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Winter Foods

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Quebec's caribou drink—vodka, brandy, sherry, and Canadian port—is sure to warm you up from the inside.

From the January-February 2011 issue of National Geographic Traveler

These Dishes and drinks complement the cold.

Don’t equate winter dining with frozen dinners. Most snowy regions warm up the whiteout months with typically soothing, hearty dishes.

This classic Dutch winter dish, the very definition of comfort food, features potatoes mashed with any combination of vegetables (think endive, kale, spinach, squash, parsnips, turnips, leeks, or cabbage) and usually comes served with big disks of smoked sausage.
Where to find it: Restaurant Greetje, sitting canalside in Amsterdam and decorated like an upscale Hans Brinker’s cottage, specializes in regional Dutch cuisine, so you can follow your stamppot (served here with roast beef) with Frisian sugar bread.

This Japanese hot pot includes fish cakes, hard-boiled eggs, tofu, slices of daikon radish (and just about anything else you want to add)—all simmered in fish stock with a dash of spicy mustard for the kind of Asian take on chicken soup that will clear the sinuses.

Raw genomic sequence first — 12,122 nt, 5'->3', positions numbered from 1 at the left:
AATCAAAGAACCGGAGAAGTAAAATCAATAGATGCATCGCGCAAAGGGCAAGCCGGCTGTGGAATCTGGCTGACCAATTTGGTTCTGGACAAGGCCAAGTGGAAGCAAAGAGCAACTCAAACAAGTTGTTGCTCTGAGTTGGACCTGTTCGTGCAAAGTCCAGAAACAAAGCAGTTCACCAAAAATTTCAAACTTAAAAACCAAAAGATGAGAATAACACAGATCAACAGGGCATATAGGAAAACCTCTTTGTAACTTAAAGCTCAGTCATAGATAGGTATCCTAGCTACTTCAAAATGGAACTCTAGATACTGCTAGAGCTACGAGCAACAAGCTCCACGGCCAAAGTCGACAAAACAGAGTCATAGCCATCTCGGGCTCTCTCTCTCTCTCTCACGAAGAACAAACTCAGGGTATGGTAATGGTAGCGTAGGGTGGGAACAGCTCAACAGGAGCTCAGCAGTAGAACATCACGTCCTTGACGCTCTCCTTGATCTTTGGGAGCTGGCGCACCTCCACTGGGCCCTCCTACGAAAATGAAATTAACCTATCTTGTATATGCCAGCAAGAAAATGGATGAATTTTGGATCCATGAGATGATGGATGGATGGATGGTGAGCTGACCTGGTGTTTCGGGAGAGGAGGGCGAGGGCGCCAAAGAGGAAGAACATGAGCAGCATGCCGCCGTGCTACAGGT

Where to find it: Otafuku in Tokyo is a mom-and-pop kitchen that has been concocting variations on the recipe since 1915.

Sweden is the meatball capital of the world, and its particularly toothsome meatballs are the epitome of a hearty winter dish, especially when served with pickled cucumbers, mashed potatoes, and lingonberries.
Where to find it: The meatiest meatballs pile up at Den Gyldene Freden in Old Town Stockholm, a cozy restaurant dating to 1722.

Quebec’s blend of vodka, brandy, sherry, and Canadian port is potent and helps wash down the local all-maple winter diet, from molasses baked beans to maple-glazed ham.
Where to find it: In every other cup, at the epic Quebec Winter Carnival in Quebec City (running from January 28–February 13 in 2011).

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